Matt Peart was on the field for 24 offensive snaps in Week 8, including 14 pass blocking snaps. Peart didn't allow any pressures on those snaps and earned a 79.0 pass blocking grade from Pro Football Focus. Peart has been on the field for 74 offensive snaps this year and earned an 81.1 overall grade from PFF, including a strong 87.4 run blocking grade. Andrew Thomas played all 74 offensive snaps at left tackle Monday. He allowed four pressures on 49 pass blocking snaps and received a 65.7 pass blocking grade from PFF, the highest pass blocking grade the rookie left tackle has earned this year.

"I saw some good improvement from all three of those guys tonight," Judge said. "Some of the good things is we don't notice them being out there particularly, that means that things are going in the right direction."

Washington has done a great job of getting after the quarterbacks, ranking sixth in the league with 22 sacks. Second-year edge rusher Montez Sweat leads the way with five sacks in seven games, including two in the Week 7 win over Dallas. Veteran DE Ryan Kerrigan is right behind Sweat with 4.0 sacks, while No. 2 overall pick Chase Young has recorded 2.5. Washington also has some talented pass rushers in the middle with Jonathan Allen and Da'Ron Payne, both of whom have registered seasons with 5.0+ sacks in their young careers.

View photos from the all-time series between the New York Giants and the Washington Commanders.

Stingy red zone defense

The Giants' defense has played well throughout the first half of the season. Entering this game, Big Blue ranks in the top half of the league in points (14th) and yards (13th) allowed.

One week after gaining 454 total yards of offense against the Raiders, Tampa Bay was able to gain just 344 total yards against the Giants. Big Blue allowed just two touchdowns on Monday while forcing the Bucs to kick four field goals, matching kicker Ryan Succop's season-high. Patrick Graham's unit has come through for the Giants when opponents have crossed midfield, especially in the red zone. On 33 red zone attempts this season, the defense has allowed 18 touchdowns, giving them a red zone percentage of 54.5 percent, the sixth-best mark in the league. The defense has held opponents to 22 points or less in four of the last seven weeks.

"Pat Graham is one of the best defensive coordinators out there," linebacker Blake Martinez said after Monday's game. "His ability to design a game and understand and adjust throughout the game has been amazing throughout the whole season. And then, all the guys out there on defense, no matter who is out there, works their butt off every single day, understands what we need to do in certain situations. Obviously we're not perfect, but to be able to go out there and do what we did today is something we can build off of."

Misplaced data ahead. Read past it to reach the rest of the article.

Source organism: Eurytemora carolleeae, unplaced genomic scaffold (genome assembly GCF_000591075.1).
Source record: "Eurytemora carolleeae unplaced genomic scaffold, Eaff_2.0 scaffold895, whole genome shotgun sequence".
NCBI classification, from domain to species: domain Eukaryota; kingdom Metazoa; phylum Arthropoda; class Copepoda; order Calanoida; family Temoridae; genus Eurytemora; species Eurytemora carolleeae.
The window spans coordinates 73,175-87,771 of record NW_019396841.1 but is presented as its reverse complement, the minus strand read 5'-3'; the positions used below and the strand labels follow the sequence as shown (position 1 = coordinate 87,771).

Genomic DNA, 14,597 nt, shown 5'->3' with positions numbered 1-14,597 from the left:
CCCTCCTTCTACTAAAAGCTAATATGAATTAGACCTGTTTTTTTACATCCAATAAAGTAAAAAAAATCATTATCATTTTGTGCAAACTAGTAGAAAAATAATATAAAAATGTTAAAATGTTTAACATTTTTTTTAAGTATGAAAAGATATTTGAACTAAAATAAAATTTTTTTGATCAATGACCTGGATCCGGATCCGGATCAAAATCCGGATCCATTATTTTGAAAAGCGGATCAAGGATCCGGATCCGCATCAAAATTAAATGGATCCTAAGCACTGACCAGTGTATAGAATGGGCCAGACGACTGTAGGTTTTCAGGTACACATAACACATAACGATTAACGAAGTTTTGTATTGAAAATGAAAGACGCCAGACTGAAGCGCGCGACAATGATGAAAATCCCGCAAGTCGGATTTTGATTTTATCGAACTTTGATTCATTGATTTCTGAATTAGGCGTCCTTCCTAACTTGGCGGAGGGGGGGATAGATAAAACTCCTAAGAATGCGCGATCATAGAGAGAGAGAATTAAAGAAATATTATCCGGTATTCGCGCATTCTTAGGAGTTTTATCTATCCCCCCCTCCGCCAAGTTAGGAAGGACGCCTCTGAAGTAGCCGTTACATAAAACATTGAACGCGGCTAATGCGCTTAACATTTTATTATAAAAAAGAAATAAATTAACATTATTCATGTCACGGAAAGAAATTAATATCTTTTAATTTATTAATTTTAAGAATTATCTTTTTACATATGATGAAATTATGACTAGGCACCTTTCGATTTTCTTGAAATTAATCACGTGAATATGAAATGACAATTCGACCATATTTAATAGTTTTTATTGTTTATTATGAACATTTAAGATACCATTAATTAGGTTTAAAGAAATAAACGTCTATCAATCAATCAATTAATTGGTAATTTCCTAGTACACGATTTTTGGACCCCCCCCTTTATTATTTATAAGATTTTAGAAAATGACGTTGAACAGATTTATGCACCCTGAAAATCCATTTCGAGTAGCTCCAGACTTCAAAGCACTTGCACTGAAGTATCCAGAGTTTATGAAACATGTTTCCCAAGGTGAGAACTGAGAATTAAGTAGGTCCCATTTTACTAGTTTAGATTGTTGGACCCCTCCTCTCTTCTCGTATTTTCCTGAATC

Washington's offense has had some success capitalizing on trips into the red zone. Through their first seven games, Washington has gotten into the red zone 21 times and scored 13 touchdowns, good for a 61.9 red zone percentage (17th in the NFL). The unit scored touchdowns on 2-of-4 trips against the Cowboys after going 1-of-2 against the Giants the prior week.

Slowing down Washington's RBs

The last time they took the field, Washington's running backs went off against a struggling Cowboys defense. Rookie third-round pick Antonio Gibson led the way with 20 carries for 128 yards (6.4 yards per carry) and a touchdown. His rush attempts, rushing yards and average yards per carry were career-highs. J.D. McKissic also received some carries, gaining 35 yards on five rushes (7.0 avg.) while adding two receptions for 16 yards.

In the Week 6 meeting between these two teams, the Giants were able to limit Gibson to just 30 yards on nine carries (3.3 avg.) and four receptions for 25 yards. However, McKissic had more success against the Big Blue defense, taking eight carries for 41 yards (5.1 avg.) while catching six passes for 43 yards. On the season, Gibson has been the more productive back on the ground, totaling 371 yards on 84 rush attempts (4.4 avg.) to McKissic's 32 carries for 151 yards. But both backs have played a big role in Washington's passing offense. Through seven games, Gibson has 19 receptions for 147 yards while McKissic has caught 25 passes for 183 yards.

The performance against the run has been one of the strong suits of the Giants' defense this year. Entering Week 9, the Giants rank eighth in the league with 102.0 rushing yards allowed per game and fourth with 3.7 yards allowed per carry. In last week's game against Tampa Bay, Leonard Fournette was held to 52 yards on 15 carries (3.5 avg.) and three receptions for 19 yards. Ronald Jones finished the game with seven attempts for 23 yards (3.3 avg.) and four receptions for 23 yards. The Giants have held five of their previous six opponents to under 100 rushing yards, including their last three.